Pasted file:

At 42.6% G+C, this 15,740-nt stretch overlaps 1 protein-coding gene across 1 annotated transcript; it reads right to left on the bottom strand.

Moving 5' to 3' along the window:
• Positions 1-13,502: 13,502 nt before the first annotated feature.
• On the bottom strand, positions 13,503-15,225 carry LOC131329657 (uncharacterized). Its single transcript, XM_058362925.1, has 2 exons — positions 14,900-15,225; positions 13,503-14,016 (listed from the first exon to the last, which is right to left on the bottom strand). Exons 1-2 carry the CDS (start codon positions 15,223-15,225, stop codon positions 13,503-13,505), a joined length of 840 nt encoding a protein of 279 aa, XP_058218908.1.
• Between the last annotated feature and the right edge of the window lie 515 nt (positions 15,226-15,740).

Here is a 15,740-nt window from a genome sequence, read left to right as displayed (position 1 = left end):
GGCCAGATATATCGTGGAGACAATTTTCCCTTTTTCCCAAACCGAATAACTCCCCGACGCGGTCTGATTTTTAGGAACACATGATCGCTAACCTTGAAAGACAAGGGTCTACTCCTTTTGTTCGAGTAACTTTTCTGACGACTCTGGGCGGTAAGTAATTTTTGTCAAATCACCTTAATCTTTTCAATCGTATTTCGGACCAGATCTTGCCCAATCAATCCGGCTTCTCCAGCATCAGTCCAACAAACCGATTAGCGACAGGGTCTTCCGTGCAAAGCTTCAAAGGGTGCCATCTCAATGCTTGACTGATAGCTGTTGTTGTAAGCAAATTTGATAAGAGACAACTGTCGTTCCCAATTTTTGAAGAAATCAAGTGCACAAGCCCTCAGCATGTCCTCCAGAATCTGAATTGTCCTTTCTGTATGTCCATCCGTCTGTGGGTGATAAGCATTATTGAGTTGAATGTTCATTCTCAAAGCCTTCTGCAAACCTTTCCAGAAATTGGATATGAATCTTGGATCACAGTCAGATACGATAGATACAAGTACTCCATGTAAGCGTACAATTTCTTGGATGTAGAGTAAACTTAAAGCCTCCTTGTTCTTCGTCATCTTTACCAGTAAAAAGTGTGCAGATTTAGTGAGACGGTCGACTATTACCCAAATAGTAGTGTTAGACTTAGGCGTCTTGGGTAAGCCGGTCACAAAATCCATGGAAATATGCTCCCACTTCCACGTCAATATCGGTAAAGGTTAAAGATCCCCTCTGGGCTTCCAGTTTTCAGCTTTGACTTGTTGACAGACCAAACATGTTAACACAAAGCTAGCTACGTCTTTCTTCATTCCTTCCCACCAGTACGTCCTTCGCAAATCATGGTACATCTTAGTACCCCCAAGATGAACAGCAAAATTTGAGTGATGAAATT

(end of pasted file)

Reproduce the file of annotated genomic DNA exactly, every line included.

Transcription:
At 42.6% G+C, this 15,740-nt stretch overlaps 1 protein-coding gene across 1 annotated transcript; it reads right to left on the bottom strand.

Moving 5' to 3' along the window:
• Positions 1-13,502: 13,502 nt before the first annotated feature.
• On the bottom strand, positions 13,503-15,225 carry LOC131329657 (uncharacterized). Its single transcript, XM_058362925.1, has 2 exons — positions 14,900-15,225; positions 13,503-14,016 (listed from the first exon to the last, which is right to left on the bottom strand). Exons 1-2 carry the CDS (start codon positions 15,223-15,225, stop codon positions 13,503-13,505), a joined length of 840 nt encoding a protein of 279 aa, XP_058218908.1.
• Between the last annotated feature and the right edge of the window lie 515 nt (positions 15,226-15,740).

Here is a 15,740-nt window from a genome sequence, read left to right as displayed (position 1 = left end):
GGCCAGATATATCGTGGAGACAATTTTCCCTTTTTCCCAAACCGAATAACTCCCCGACGCGGTCTGATTTTTAGGAACACATGATCGCTAACCTTGAAAGACAAGGGTCTACTCCTTTTGTTCGAGTAACTTTTCTGACGACTCTGGGCGGTAAGTAATTTTTGTCAAATCACCTTAATCTTTTCAATCGTATTTCGGACCAGATCTTGCCCAATCAATCCGGCTTCTCCAGCATCAGTCCAACAAACCGATTAGCGACAGGGTCTTCCGTGCAAAGCTTCAAAGGGTGCCATCTCAATGCTTGACTGATAGCTGTTGTTGTAAGCAAATTTGATAAGAGACAACTGTCGTTCCCAATTTTTGAAGAAATCAAGTGCACAAGCCCTCAGCATGTCCTCCAGAATCTGAATTGTCCTTTCTGTATGTCCATCCGTCTGTGGGTGATAAGCATTATTGAGTTGAATGTTCATTCTCAAAGCCTTCTGCAAACCTTTCCAGAAATTGGATATGAATCTTGGATCACAGTCAGATACGATAGATACAAGTACTCCATGTAAGCGTACAATTTCTTGGATGTAGAGTAAACTTAAAGCCTCCTTGTTCTTCGTCATCTTTACCAGTAAAAAGTGTGCAGATTTAGTGAGACGGTCGACTATTACCCAAATAGTAGTGTTAGACTTAGGCGTCTTGGGTAAGCCGGTCACAAAATCCATGGAAATATGCTCCCACTTCCACGTCAATATCGGTAAAGGTTAAAGATCCCCTCTGGGCTTCCAGTTTTCAGCTTTGACTTGTTGACAGACCAAACATGTTAACACAAAGCTAGCTACGTCTTTCTTCATTCCTTCCCACCAGTACGTCCTTCGCAAATCATGGTACATCTTAGTACCCCCAAGATGAACAGCAAAATTTGAGTGATGAAATT